Finance

China Faces Power Shortage As Heatwave Pushes Demand To Record

China Faces Power Shortage As Heatwave Pushes Demand To Record

By Tsvetana Paraskova of OilPrice.com

Chinese Premier Li Keqiang said this week that China should increase its coal production capacity in order to prevent power outages, as the northern and central parts of the country are baking in a heatwave that is driving power consumption to record levels.

China needs to “resolutely prevent power outages,” the premier was quoted as saying on Tuesday while a heatwave sweeps through northern and central China, while heavy rain in the southern provinces is flooding cities, including in the most populous province, Guangdong.

Consumers are cranking up air conditioning in the north, driving power demand in China to records, and threatening to overwhelm the Chinese power grid again.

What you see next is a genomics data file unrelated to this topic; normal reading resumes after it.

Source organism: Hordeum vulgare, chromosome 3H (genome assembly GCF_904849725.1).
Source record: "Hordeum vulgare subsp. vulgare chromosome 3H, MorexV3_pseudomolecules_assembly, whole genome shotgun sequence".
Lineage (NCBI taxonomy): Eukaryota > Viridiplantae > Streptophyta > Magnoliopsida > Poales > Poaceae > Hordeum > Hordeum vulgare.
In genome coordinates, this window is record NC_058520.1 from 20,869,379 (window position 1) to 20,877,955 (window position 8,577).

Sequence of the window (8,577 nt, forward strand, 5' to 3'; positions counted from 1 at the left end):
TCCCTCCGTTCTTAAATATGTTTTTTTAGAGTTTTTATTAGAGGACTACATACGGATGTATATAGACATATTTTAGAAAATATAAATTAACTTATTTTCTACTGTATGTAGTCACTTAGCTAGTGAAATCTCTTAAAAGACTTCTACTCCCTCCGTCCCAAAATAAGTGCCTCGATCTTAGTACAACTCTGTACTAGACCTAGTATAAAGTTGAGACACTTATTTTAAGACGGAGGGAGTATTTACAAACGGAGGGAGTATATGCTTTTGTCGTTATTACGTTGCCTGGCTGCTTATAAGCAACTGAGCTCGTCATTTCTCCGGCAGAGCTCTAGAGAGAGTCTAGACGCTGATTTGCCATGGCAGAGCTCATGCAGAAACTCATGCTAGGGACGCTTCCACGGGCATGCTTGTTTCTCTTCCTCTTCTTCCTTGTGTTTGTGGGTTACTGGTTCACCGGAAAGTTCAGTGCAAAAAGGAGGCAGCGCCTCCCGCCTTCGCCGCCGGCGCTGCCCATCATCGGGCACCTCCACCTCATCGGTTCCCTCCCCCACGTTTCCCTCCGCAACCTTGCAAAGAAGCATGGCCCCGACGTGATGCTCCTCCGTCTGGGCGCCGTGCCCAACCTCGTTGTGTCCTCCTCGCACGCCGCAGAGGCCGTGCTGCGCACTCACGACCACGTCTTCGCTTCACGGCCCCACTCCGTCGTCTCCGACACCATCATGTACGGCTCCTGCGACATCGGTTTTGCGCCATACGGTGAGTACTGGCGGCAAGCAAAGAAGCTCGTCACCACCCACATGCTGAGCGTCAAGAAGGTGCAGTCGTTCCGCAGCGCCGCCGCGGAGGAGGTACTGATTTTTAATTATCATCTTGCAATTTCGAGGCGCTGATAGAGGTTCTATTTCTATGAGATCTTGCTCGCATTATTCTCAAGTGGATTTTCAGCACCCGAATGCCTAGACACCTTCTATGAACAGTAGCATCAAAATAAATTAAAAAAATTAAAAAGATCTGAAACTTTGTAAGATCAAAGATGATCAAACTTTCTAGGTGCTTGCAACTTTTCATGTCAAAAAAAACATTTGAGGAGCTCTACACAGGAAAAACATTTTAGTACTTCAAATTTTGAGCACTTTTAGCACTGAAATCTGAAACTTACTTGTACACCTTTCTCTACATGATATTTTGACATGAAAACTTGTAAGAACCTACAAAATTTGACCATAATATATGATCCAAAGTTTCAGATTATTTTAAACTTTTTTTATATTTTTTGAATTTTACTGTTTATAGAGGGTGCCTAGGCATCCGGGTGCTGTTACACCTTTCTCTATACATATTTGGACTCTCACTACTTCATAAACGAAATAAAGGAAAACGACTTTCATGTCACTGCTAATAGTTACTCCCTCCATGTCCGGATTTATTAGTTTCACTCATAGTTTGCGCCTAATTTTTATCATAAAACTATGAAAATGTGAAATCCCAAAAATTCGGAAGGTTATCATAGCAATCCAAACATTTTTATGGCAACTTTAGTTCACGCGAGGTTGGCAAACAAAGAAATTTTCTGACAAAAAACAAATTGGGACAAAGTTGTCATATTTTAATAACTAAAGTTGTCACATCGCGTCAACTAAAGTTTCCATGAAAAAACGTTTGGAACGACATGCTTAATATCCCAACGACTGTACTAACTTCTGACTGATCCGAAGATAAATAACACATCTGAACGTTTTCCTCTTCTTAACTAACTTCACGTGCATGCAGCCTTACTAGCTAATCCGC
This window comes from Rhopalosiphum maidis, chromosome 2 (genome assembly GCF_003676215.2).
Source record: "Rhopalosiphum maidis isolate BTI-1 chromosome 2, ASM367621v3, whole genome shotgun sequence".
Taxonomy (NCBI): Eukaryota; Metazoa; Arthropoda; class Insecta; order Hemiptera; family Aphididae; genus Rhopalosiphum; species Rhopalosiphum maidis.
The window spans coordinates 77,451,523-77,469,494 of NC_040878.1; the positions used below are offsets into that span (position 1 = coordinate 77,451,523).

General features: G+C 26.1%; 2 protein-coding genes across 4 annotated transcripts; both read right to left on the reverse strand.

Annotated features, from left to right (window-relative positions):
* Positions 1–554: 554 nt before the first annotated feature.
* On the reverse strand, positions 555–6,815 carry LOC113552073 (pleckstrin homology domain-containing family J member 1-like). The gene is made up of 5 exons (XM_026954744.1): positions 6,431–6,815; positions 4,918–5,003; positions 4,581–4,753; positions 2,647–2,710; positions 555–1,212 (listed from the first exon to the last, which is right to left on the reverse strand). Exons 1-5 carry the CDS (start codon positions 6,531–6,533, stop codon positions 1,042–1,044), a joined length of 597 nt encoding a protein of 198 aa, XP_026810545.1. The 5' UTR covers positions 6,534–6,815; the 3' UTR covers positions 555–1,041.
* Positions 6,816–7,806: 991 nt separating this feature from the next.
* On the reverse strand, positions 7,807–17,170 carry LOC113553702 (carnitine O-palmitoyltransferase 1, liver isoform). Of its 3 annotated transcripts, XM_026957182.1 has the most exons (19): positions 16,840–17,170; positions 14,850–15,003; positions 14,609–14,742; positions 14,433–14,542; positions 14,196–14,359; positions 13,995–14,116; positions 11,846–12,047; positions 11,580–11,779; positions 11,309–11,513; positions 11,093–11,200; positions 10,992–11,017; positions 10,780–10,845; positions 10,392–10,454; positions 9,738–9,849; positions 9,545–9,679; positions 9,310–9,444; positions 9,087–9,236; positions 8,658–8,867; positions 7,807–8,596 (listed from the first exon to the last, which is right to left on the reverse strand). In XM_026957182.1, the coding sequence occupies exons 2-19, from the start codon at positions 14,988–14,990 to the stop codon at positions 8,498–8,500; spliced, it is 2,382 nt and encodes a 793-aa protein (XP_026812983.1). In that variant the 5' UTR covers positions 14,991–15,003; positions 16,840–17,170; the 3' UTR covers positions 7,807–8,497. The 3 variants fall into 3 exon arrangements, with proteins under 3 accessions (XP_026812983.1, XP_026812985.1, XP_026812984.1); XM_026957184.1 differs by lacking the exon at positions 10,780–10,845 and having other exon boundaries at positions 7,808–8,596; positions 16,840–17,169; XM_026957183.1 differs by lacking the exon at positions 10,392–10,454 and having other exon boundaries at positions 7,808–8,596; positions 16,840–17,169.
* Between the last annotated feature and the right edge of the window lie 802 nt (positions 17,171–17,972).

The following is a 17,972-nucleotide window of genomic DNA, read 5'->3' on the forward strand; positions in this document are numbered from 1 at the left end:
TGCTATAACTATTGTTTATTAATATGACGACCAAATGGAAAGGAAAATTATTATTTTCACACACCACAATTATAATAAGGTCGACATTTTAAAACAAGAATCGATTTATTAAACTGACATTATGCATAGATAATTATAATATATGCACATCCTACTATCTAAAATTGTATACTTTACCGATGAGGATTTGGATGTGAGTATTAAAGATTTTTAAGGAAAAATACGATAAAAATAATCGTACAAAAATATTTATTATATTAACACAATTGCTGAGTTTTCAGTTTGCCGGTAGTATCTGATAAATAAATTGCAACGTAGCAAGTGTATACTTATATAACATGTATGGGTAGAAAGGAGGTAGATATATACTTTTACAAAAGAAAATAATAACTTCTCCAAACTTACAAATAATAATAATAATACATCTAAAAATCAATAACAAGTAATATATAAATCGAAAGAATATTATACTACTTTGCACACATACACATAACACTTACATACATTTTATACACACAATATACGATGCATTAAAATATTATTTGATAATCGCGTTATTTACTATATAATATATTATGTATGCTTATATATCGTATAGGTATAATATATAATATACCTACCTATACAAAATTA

China has significantly boosted its coal production in recent months, following government orders for more coal supply. Faced with power shortages last autumn, Chinese authorities ordered an increase in domestic coal production as global coal prices soared.

In March, China’s daily coal production hit a record high as it jumped by 15 percent compared to March 2021.

However, Chinese miners are looking to meet the required quantity regardless of the quality, which is often low and less efficient when burnt at coal-fired power stations.

So, despite a boom in coal production in recent months, China could experience another power crunch this summer as miners race to meet government targets with lower-quality coal, analysts and traders told Reuters earlier this week. 

China has put more emphasis on energy security in recent months. Earlier this year, China said it would continue to maximize the use of coal in the coming years as it caters to its energy security, despite pledges to contribute to global efforts to reduce emissions.

China is concerned about its energy security after the autumn 2021 power crisis and, most recently, the Russian invasion of Ukraine, which pushed energy commodity prices sky-high. 

Tyler Durden
Thu, 06/23/2022 – 17:40

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